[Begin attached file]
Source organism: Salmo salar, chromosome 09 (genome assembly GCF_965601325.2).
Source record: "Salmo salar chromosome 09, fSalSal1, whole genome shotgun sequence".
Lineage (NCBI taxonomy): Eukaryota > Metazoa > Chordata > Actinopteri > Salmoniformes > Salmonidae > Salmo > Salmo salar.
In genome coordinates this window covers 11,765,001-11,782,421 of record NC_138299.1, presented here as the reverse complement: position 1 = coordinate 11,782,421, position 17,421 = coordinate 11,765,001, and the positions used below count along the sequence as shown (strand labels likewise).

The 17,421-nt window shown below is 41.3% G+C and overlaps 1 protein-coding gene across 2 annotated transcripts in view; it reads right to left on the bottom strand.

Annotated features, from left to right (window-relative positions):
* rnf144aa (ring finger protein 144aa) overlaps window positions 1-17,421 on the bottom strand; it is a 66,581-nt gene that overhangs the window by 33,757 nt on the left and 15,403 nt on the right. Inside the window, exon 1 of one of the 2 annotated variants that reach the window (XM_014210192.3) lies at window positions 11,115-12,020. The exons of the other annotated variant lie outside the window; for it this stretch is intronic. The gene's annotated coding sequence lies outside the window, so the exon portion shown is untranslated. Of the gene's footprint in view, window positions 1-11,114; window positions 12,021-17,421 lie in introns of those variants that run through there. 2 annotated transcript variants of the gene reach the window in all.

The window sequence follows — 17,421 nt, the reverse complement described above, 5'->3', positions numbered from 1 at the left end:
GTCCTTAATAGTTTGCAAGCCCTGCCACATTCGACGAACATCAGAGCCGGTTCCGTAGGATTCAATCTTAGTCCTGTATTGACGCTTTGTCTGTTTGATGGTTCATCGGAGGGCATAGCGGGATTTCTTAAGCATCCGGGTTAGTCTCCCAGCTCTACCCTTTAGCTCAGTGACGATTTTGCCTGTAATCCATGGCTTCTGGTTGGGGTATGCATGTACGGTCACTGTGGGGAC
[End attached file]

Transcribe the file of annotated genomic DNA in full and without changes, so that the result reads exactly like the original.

Source organism: Salmo salar, chromosome 09 (genome assembly GCF_965601325.2).
Source record: "Salmo salar chromosome 09, fSalSal1, whole genome shotgun sequence".
Lineage (NCBI taxonomy): Eukaryota > Metazoa > Chordata > Actinopteri > Salmoniformes > Salmonidae > Salmo > Salmo salar.
In genome coordinates this window covers 11,765,001-11,782,421 of record NC_138299.1, presented here as the reverse complement: position 1 = coordinate 11,782,421, position 17,421 = coordinate 11,765,001, and the positions used below count along the sequence as shown (strand labels likewise).

The 17,421-nt window shown below is 41.3% G+C and overlaps 1 protein-coding gene across 2 annotated transcripts in view; it reads right to left on the bottom strand.

Annotated features, from left to right (window-relative positions):
* rnf144aa (ring finger protein 144aa) overlaps window positions 1-17,421 on the bottom strand; it is a 66,581-nt gene that overhangs the window by 33,757 nt on the left and 15,403 nt on the right. Inside the window, exon 1 of one of the 2 annotated variants that reach the window (XM_014210192.3) lies at window positions 11,115-12,020. The exons of the other annotated variant lie outside the window; for it this stretch is intronic. The gene's annotated coding sequence lies outside the window, so the exon portion shown is untranslated. Of the gene's footprint in view, window positions 1-11,114; window positions 12,021-17,421 lie in introns of those variants that run through there. 2 annotated transcript variants of the gene reach the window in all.

The window sequence follows — 17,421 nt, the reverse complement described above, 5'->3', positions numbered from 1 at the left end:
GTCCTTAATAGTTTGCAAGCCCTGCCACATTCGACGAACATCAGAGCCGGTTCCGTAGGATTCAATCTTAGTCCTGTATTGACGCTTTGTCTGTTTGATGGTTCATCGGAGGGCATAGCGGGATTTCTTAAGCATCCGGGTTAGTCTCCCAGCTCTACCCTTTAGCTCAGTGACGATTTTGCCTGTAATCCATGGCTTCTGGTTGGGGTATGCATGTACGGTCACTGTGGGGAC